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Contrib Nephrol. 2011;171:57-61. doi: 10.1159/000327134. Epub 2011 May 23.

CD14+CD16+ monocytes from chronic kidney disease patients exhibit increased adhesion ability to endothelial cells.

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Nephrology Unit, Hospital Universitario Reina Sofía, Córdoba, Spain.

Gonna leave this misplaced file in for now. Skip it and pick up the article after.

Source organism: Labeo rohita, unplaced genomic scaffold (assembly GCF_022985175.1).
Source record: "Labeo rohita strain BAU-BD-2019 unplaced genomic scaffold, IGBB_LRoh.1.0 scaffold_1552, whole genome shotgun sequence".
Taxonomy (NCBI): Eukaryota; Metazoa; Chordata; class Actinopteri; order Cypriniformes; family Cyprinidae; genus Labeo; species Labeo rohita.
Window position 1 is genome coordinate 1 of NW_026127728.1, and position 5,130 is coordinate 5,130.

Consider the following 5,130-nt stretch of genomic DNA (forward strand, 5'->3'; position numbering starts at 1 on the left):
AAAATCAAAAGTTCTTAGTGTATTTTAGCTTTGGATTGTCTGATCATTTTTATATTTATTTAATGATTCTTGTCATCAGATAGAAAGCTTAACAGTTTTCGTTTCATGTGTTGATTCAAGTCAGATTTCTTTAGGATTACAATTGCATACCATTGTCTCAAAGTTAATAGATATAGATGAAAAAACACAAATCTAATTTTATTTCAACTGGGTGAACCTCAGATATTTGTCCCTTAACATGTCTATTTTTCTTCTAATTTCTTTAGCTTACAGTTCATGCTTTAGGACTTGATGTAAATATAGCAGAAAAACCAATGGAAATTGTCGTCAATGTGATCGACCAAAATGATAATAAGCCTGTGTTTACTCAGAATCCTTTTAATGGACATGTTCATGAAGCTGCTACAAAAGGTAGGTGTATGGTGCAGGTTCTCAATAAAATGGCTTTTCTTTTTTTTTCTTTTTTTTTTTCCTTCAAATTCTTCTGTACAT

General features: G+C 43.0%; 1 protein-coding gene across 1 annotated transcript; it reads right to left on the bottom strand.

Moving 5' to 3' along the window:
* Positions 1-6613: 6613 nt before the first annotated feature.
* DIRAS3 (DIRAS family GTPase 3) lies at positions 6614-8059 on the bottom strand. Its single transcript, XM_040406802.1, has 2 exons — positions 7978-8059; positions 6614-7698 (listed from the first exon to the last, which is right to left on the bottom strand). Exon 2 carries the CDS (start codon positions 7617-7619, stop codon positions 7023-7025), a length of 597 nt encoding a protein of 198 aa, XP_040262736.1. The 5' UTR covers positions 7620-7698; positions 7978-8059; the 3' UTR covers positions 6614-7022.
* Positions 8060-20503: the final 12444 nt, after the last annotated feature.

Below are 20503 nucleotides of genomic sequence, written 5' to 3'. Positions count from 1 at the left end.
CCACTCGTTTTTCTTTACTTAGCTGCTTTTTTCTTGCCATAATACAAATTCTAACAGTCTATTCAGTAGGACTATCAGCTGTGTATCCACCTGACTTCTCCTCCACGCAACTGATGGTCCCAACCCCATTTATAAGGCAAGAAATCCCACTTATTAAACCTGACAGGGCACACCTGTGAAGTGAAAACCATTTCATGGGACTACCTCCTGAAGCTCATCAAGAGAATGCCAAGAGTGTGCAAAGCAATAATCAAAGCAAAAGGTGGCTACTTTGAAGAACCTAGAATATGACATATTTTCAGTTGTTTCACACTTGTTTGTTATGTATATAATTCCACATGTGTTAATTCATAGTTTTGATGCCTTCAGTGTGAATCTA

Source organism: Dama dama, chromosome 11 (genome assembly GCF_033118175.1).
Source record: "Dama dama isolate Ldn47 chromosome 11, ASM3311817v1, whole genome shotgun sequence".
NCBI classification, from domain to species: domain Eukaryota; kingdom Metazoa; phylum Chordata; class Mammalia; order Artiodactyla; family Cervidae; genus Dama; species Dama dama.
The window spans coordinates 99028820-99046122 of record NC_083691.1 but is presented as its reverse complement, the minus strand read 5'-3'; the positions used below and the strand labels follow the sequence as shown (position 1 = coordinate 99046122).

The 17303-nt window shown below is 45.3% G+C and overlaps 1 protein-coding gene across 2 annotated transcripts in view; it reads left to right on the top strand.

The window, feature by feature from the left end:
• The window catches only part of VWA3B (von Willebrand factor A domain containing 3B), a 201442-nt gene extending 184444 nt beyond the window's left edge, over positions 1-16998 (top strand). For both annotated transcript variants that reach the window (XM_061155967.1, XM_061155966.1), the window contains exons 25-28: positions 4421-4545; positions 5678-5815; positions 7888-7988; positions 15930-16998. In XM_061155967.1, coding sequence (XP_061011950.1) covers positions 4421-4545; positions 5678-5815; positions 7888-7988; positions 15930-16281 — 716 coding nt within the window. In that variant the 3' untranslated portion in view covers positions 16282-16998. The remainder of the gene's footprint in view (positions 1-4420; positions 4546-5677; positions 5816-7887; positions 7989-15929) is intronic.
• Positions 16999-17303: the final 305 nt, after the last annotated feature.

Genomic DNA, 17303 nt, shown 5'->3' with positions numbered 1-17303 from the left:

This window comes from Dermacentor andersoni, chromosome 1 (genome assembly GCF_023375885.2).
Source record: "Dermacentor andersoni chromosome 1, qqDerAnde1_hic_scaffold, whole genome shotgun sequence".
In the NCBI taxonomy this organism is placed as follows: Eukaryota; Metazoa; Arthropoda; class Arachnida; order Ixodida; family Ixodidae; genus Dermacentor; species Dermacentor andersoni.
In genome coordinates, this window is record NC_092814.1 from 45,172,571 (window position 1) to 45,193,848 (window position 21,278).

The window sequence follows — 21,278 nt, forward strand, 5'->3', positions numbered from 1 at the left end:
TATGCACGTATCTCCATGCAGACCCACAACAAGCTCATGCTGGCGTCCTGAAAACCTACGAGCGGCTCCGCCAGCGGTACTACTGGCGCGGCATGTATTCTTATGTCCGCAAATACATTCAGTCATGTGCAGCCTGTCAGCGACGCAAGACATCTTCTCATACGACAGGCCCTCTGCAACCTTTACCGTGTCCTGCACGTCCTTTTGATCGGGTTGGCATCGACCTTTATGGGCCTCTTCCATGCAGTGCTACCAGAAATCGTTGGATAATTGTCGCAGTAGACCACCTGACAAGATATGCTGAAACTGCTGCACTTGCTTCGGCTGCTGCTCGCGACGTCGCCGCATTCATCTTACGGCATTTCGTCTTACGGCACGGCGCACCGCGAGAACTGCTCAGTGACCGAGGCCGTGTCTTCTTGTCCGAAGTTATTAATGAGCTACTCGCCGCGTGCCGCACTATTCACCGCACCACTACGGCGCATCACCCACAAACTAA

Chronic kidney disease (CKD) patients present an inflammatory process that induces endothelial damage and therefore plays a role in the high rates of cardiovascular morbidity and mortality reported in these patients. Although new therapies have reduced the elevated serum levels of inflammatory mediators such as cytokines and CRP in CKD patients, the rise in the level of activated immunocompetent cells is maintained in peripheral blood, which appears to play a prominent role in the endothelial damage suffered by these patients. CD14+CD16+ monocytes are a subset of activated monocytes that are found in greater numbers in the peripheral blood of CKD patients. The increased presence of these cells is related to the endothelial damage suffered by these patients. However, the mechanism through which these cells damage the vascular endothelium is still unclear. One of the characteristics that differentiate CD14+CD16+ monocytes is their powerful ability to produce inflammatory cytokines, which may be responsible for causing damage to endothelial cells. However, it is difficult to imagine that the cytokines produced by a relatively small proportion of these cells are capable of damaging the endothelium. For this reason, we have suggested that these cells do not release their cytokines into the bloodstream, but that they possess cellular mechanisms that lead them to produce and release cytokines after adhering to the layer of endothelial cells. This hypothesis is based on the fact that unlike the CD14++CD16- monocytes found in healthy subjects, CD14+CD16+ monocytes in CKD patients show a high level of expression of chemokines that favors their migration to the vascular wall, and a low level of chemokines such as CCR2 that would prevent such migration. Furthermore, these CD14+CD16+ monocytes express a large number of adhesion molecules, which helps them attach to endothelial cells. In view of this scenario, it is easy to suggest that a moderate number of CD14+CD16+ monocytes might well be capable of producing endothelial damage; therefore, the rise in the number of these cells in CKD patients may play an important role in the development of vascular disease.

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